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Forming Your Vision

Warwick Fairfax

February 8, 2019

Finding Your Vision

Vision is a picture of a preferred future reality. It may seem almost impossible to achieve, but that is not a deterrent. You may not have a clear picture of what you want your vision to be or where you want to take your life, but you often have an idea, a thought. It calls out to you, compels you, and fills you with a passion unlike any you’ve felt before. I like to compare it to an impressionist painting more so than a photo. You can see colors and shapes, even if they are not well defined. You have a sense of what you want your life to look like and what your purpose should be. It’s exciting — propelling you forward with every thought.

The question many people will have is how you find your vision. Vision may come out of a crucible experience you have had. It’s often the most challenging and painful experiences in life that move people into finding their vision. Look at all the things you don’t like and want to change. Look at all the things you enjoy that you want to continue to serve. Out of all of those things, which are you really passionate about?

Forming Your Vision

So how do you form a vision that is so compelling, that you are so passionate about? I like to think that the best-formed visions live at the intersection of your deep-seated beliefs and your aptitude. It starts with being grounded in your fundamental beliefs. A vision that will go the distance must fulfill a higher purpose — something that you believe will make the world a better place. Circumstances such as crucible experiences often provide fertile ground for understanding who you really are and what innate gifts and abilities you have. Creating a vision for yourself that fully aligns with who you are sets the foundation for you to live and lead with uncompromised authenticity.

In an earlier blog post, I spoke of Walt Disney. He had a vision of a different kind of cartoon, cartoons like Snow White that would be full feature-length movies that would tell a compelling story. It helped that Walt Disney was an animator that could inspire others with the vision he wanted to achieve.

Vision can sometimes seem hard to define. But a vision that is anchored in who you are and what you believe, defined and refined by circumstances such as crucible experiences and fueled by a higher purpose, will become clear and grow over time. Walt Disney did not necessarily have a vision of everything he would achieve, but he was fascinated with animated cartoons and the ability to tell stories. He knew that there was promise there, he believed in what his vision was, and so he began the journey of turning it into a reality.

What we learn from Walt Disney is that vision may change, evolve, and grow into something greater or different than you originally intended, but this is alright. The important thing is to start. Begin with what you feel needs to change, perhaps as a result of a crucible experience, then take one step at a time. The vision will become more defined over time. Trust your instincts and trust the process as your vision begins to slowly evolve and take shape.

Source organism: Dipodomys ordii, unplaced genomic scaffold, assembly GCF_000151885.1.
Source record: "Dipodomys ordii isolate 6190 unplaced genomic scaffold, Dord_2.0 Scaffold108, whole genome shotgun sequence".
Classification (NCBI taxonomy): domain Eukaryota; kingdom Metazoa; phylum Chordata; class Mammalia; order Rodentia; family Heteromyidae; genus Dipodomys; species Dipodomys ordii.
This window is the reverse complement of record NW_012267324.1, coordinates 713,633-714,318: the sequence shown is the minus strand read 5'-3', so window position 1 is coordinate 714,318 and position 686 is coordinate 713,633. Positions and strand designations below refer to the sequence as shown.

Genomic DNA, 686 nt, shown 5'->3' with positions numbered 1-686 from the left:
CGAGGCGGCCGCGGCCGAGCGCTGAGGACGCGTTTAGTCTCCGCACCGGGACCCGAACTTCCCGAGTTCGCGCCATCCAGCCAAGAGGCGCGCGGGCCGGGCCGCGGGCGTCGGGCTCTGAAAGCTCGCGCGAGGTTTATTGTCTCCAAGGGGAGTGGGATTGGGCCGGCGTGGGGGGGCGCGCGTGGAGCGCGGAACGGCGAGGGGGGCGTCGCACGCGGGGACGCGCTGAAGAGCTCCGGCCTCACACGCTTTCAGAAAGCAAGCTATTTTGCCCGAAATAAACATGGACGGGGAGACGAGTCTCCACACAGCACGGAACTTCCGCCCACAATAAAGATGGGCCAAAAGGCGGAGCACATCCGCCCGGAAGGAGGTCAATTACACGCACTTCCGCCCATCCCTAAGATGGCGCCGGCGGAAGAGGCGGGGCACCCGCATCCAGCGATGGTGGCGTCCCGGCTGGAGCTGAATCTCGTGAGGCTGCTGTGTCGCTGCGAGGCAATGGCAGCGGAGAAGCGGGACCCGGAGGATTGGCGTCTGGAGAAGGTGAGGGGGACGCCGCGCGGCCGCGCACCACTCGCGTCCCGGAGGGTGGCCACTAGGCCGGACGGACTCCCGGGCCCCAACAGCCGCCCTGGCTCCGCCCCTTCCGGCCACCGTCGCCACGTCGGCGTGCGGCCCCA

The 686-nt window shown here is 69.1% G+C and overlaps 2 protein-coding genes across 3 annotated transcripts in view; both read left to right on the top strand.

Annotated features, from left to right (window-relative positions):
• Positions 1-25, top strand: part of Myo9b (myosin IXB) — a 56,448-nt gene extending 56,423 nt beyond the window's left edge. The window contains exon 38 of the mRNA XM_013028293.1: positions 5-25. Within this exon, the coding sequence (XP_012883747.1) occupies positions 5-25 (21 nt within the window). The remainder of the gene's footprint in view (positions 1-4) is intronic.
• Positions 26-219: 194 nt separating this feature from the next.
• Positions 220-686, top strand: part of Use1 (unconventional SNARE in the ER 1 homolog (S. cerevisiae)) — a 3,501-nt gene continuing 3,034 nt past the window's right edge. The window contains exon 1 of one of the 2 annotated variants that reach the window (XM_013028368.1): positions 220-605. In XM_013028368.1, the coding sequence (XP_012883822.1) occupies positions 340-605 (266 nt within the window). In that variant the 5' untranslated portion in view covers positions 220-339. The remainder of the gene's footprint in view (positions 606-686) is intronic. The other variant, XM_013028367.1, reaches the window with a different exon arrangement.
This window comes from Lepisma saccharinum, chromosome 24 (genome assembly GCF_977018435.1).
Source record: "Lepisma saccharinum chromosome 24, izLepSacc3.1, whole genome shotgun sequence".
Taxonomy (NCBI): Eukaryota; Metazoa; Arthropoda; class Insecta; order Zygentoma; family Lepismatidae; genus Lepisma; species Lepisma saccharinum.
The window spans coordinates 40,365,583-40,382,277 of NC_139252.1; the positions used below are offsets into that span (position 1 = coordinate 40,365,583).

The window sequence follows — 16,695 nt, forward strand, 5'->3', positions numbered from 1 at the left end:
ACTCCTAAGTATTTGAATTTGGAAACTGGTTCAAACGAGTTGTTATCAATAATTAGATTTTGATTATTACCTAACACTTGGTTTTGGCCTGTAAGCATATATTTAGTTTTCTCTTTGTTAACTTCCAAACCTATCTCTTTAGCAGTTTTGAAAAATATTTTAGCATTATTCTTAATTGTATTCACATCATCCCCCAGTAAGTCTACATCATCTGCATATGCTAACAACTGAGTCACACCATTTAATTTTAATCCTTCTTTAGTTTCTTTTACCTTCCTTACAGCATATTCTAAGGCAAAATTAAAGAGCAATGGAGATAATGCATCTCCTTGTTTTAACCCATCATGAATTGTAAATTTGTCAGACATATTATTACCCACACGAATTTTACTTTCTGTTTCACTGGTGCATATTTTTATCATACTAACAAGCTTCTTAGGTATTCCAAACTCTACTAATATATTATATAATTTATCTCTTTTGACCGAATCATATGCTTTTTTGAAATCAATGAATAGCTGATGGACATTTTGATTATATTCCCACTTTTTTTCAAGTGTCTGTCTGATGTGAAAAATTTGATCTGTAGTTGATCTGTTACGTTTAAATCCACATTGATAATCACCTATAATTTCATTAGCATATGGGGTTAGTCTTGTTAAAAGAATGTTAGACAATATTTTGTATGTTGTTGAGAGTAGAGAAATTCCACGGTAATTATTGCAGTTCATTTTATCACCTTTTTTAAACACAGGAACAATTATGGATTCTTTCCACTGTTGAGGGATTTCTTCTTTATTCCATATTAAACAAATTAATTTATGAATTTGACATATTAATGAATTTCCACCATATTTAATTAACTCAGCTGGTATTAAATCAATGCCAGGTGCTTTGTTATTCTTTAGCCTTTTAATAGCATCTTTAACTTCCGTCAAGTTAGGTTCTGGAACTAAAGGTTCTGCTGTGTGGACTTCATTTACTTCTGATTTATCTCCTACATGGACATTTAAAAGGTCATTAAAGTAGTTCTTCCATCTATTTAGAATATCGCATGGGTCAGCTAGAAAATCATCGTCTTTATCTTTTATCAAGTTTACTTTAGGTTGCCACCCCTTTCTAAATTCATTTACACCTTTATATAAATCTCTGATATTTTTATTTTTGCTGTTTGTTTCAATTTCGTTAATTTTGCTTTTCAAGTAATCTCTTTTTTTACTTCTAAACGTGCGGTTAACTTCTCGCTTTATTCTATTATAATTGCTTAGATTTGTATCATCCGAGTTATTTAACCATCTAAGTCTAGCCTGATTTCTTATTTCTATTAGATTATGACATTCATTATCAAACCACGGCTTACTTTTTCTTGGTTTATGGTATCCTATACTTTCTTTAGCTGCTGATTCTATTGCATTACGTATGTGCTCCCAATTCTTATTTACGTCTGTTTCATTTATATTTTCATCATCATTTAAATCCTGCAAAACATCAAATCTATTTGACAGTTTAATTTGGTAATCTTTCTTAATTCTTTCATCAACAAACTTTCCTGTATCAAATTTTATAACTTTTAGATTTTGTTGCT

Making It Stick

Seeing your vision take hold and grow in clarity is not easy — it may take years. Inevitably there will be challenges and setbacks. So how do you keep going and persevere? It is critical that you have a support team that believes in you and your vision, people who are with you no matter what. It could be family members, or it could be the team that you are going to build the vision with. If the vision is all about you, you will probably find it hard to attract people to help you or be part of your vision.

To have staying power, you also have to believe in what you are doing. Always remember why you started this journey and why it’s important to you that you see it through. Don’t let fear or doubt hold you back. A vision that will go the distance must fulfill a higher purpose, something that you believe will make the world a better place. This will always help compel you and your team forward.

There’s no better time than now to begin your journey to finding your vision, forming it, and giving it the necessary ingredients to make it become a reality.

What dream do you have that you would like to become reality? Get out your paintbrush and start painting. Brush stroke by brush stroke, you will fill in your vision and bring it to life in ways you could never imagine.

Crucible Leadership, Warwick Fairfax, Inspiration, Leadership, Coaching, Leading a Life of Significance


What do you really care about?

Next Steps

  • Write down what you believe must change. It may be from a crucible experience. It will be something that you believe will fulfill a higher purpose and will help others.
  • Write down the names of the core team that will help make your vision a reality.
  • Write down the first step you will take on the journey to making your vision come true.
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